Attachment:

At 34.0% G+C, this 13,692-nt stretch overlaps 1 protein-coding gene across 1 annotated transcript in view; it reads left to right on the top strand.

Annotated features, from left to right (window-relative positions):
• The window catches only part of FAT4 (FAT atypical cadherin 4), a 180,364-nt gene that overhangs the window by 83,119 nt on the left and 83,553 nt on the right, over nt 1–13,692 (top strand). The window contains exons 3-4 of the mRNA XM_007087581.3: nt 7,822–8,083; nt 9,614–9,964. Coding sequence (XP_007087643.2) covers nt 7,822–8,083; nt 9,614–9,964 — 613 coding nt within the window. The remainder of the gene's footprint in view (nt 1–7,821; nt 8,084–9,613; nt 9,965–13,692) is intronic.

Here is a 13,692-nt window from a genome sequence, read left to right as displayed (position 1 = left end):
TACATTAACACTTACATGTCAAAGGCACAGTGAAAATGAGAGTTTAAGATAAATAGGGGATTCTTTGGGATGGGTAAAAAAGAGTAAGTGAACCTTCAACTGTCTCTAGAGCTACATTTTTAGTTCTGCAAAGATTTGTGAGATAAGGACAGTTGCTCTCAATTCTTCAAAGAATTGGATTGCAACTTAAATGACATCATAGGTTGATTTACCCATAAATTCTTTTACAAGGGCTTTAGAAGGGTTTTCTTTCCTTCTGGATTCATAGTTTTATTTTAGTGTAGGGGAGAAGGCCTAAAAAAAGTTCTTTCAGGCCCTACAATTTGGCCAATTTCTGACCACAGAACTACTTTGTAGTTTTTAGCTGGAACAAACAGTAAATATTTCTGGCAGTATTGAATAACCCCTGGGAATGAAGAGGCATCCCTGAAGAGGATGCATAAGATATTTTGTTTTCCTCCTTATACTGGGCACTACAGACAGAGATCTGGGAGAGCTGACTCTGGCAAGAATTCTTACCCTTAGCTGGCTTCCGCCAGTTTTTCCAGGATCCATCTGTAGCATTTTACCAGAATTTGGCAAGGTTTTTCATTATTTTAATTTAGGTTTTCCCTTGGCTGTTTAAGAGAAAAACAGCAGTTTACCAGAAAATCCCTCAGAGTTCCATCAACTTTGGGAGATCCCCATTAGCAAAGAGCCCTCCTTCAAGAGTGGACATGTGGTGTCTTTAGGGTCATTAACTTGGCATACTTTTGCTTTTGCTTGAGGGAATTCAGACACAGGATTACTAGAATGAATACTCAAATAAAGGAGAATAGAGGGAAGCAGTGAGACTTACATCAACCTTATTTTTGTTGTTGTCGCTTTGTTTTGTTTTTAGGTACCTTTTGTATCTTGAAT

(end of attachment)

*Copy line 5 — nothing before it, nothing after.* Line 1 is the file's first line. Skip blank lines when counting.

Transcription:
TACATTAACACTTACATGTCAAAGGCACAGTGAAAATGAGAGTTTAAGATAAATAGGGGATTCTTTGGGATGGGTAAAAAAGAGTAAGTGAACCTTCAACTGTCTCTAGAGCTACATTTTTAGTTCTGCAAAGATTTGTGAGATAAGGACAGTTGCTCTCAATTCTTCAAAGAATTGGATTGCAACTTAAATGACATCATAGGTTGATTTACCCATAAATTCTTTTACAAGGGCTTTAGAAGGGTTTTCTTTCCTTCTGGATTCATAGTTTTATTTTAGTGTAGGGGAGAAGGCCTAAAAAAAGTTCTTTCAGGCCCTACAATTTGGCCAATTTCTGACCACAGAACTACTTTGTAGTTTTTAGCTGGAACAAACAGTAAATATTTCTGGCAGTATTGAATAACCCCTGGGAATGAAGAGGCATCCCTGAAGAGGATGCATAAGATATTTTGTTTTCCTCCTTATACTGGGCACTACAGACAGAGATCTGGGAGAGCTGACTCTGGCAAGAATTCTTACCCTTAGCTGGCTTCCGCCAGTTTTTCCAGGATCCATCTGTAGCATTTTACCAGAATTTGGCAAGGTTTTTCATTATTTTAATTTAGGTTTTCCCTTGGCTGTTTAAGAGAAAAACAGCAGTTTACCAGAAAATCCCTCAGAGTTCCATCAACTTTGGGAGATCCCCATTAGCAAAGAGCCCTCCTTCAAGAGTGGACATGTGGTGTCTTTAGGGTCATTAACTTGGCATACTTTTGCTTTTGCTTGAGGGAATTCAGACACAGGATTACTAGAATGAATACTCAAATAAAGGAGAATAGAGGGAAGCAGTGAGACTTACATCAACCTTATTTTTGTTGTTGTCGCTTTGTTTTGTTTTTAGGTACCTTTTGTATCTTGAAT